• Review the appropriate use and application of the Prison Rape Elimination Act as it pertains to housing TGNC individuals. The Act’s regulations prohibit placement of TGNC individuals in sex-segregated facilities (rather than in one that aligns with the individual’s gender identity), only based on biological traits, without a consideration of additional factors. A review of your facility’s policies on this alone might significantly reduce some of the emotional, physical, and mental trauma incarcerated TGNC individuals face by being in sex-segregated settings. 
  • Ensure that your facility has an explicit nondiscrimination policy that prohibits the maltreatment of any incarcerated person based on the real or perceived status of their sexual orientation or gender identity.
  • Institute a “gender-neutral commissary list,” which means that a variety of grooming and personal care products that might typically be considered appropriate for one sex, are available. Doing so provides a simple, but impactful way, for TGNC individuals to feel safe and seen while incarcerated.[10]

In brief, correctional facilities may not be able to address the larger issues of societal discrimination against TGNC individuals, but they can provide safe, humane and affirming settings, which can support long-term rehabilitation for them while incarcerated. While laws, ordinances, and regulations lag, there are numerous intermediary steps that can be taken by prison officials to implement practices that will decrease the violence, harassment, and abuse that many TGNC individuals face while incarcerated.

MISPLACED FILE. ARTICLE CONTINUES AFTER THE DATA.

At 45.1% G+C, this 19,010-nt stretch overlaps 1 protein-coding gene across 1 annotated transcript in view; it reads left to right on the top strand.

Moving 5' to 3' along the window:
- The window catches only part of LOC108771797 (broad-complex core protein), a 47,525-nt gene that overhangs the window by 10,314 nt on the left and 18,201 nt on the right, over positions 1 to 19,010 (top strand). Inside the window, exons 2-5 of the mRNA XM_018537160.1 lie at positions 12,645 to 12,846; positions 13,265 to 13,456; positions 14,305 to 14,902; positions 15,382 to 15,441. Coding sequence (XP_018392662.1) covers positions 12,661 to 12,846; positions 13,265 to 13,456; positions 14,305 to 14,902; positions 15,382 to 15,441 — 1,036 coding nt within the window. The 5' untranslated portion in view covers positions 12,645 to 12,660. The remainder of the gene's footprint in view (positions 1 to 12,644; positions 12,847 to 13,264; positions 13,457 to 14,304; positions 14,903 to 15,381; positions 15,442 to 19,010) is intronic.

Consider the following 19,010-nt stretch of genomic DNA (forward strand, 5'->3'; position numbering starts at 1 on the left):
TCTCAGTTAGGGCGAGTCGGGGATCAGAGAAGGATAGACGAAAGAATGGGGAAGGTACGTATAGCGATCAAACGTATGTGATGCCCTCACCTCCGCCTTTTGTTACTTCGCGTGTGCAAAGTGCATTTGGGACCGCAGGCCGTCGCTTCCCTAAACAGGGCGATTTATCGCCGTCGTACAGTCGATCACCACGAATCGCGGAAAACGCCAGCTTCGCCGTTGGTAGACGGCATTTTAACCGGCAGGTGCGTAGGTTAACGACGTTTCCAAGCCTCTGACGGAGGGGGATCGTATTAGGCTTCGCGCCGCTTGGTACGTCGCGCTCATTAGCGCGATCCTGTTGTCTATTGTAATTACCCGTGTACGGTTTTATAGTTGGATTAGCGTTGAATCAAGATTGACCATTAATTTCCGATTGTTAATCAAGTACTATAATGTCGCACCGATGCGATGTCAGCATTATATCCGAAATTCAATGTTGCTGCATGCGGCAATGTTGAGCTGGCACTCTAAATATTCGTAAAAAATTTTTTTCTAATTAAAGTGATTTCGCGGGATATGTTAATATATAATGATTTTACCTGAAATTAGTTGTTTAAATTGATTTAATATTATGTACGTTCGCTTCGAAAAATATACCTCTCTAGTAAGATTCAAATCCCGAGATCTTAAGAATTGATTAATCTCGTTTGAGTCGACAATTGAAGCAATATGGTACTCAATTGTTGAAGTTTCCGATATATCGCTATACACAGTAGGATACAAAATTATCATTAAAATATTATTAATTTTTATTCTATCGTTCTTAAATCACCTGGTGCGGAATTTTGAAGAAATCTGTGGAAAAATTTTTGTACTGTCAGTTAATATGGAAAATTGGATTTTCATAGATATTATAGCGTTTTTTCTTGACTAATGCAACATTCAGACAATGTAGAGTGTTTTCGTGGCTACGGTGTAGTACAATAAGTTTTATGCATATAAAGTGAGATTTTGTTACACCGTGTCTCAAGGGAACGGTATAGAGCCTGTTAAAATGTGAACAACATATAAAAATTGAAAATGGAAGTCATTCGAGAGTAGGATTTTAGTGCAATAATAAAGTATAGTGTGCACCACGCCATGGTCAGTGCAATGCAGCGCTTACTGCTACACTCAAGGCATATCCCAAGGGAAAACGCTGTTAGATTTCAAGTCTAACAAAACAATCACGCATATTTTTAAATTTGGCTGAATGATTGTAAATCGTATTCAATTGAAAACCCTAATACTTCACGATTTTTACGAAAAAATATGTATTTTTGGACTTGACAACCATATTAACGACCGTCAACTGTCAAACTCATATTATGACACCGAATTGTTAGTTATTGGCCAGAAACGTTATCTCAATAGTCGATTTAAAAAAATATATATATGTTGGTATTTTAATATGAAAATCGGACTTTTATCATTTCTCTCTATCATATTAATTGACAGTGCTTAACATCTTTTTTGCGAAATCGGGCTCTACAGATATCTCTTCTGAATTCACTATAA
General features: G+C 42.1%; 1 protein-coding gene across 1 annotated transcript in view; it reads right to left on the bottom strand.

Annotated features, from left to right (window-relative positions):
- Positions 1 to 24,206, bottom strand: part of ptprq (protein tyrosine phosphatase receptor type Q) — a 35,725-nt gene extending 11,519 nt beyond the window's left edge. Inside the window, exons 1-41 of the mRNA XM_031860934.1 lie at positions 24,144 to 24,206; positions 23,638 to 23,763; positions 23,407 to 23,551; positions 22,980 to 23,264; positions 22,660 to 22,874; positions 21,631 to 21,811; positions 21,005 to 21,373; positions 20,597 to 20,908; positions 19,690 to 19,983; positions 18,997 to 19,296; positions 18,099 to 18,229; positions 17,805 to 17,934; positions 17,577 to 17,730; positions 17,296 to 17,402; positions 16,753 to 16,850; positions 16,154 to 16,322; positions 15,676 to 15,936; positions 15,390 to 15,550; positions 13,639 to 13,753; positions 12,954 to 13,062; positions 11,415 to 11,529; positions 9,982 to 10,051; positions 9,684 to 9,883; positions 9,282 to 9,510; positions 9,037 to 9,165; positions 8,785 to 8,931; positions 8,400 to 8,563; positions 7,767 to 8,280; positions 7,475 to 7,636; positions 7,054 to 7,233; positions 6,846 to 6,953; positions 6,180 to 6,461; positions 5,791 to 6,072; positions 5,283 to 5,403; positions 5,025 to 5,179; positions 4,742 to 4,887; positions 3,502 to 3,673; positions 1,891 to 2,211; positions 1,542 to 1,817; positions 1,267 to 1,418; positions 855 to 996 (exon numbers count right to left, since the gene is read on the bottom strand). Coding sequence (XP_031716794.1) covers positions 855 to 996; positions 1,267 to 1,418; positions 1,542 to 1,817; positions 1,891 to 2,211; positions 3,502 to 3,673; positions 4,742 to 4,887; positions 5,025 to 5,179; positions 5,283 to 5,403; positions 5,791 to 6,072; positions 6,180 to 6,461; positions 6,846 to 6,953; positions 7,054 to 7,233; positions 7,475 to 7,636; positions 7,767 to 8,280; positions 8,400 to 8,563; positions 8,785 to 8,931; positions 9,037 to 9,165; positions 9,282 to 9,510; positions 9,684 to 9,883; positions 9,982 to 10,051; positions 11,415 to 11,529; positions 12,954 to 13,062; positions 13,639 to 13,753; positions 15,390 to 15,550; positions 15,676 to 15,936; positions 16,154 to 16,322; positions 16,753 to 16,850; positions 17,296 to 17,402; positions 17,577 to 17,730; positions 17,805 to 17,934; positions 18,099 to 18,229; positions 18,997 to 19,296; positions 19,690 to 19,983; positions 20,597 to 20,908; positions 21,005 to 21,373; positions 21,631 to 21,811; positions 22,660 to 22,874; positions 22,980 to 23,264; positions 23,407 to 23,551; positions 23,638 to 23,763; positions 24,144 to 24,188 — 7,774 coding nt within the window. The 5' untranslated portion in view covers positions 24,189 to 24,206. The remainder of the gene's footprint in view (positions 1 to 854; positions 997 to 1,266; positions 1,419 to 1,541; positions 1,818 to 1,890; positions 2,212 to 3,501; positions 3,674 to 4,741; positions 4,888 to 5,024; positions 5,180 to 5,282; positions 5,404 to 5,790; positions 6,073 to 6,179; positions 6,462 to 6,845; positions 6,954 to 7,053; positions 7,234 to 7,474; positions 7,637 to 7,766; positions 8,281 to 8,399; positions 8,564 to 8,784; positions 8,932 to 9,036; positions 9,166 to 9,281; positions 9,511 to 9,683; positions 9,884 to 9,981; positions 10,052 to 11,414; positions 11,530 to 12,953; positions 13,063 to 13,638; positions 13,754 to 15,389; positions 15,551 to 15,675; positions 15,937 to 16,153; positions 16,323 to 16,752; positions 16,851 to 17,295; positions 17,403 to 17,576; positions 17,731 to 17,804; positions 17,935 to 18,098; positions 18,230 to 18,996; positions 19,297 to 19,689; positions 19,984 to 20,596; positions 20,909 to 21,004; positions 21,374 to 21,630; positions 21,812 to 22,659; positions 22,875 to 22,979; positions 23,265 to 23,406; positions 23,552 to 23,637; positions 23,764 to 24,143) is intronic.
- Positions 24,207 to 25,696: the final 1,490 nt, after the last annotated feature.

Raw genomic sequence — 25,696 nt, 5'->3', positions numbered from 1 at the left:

[1] “Sexual Orientation and Gender Identity Definitions,” The Human Rights Campaign. Last accessed: September 13, 2019.

[2] Ibid.

[3] “Incarceration Rate of LGB People Three Times the Rate of General Population,” The Williams Institute. Last accessed: September 23, 2019.

[4] “Transgender Incarcerated People in Crisis,” Lambda Legal. Last accessed: September 14, 2019.

[5] Right now, when a child is born, they are classified as male or female based on their biological traits. This is commonly referred to as “sex assigned at birth.”; see also, “Transgender FAQ,” GLAAD, Last accessed: September 13, 2019.

[6] Supra, note 4.  

[7] “LGBTQ People Behind Bars: A Guide to Understanding Transgender Prisoners and their Legal Rights.” The National Center for Transgender Equality. Last accessed: September 9, 2019.

[8] “FAQ: Answers to Common Questions About Mistreatment of TGNC Incarcerated People,” Lambda Legal. Last accessed: September 11, 2019.

[9] “Cause of Death Revealed for Transgender Woman who Died at Rikers Island,” CNN. Last Accessed: September 11, 2019.

[10]Policies to Increase Safety and Respect for Transgender Prisoners: A guide for agencies and advocactes,” The National Center for Transgender Equality. Last accessed: September 21, 2019.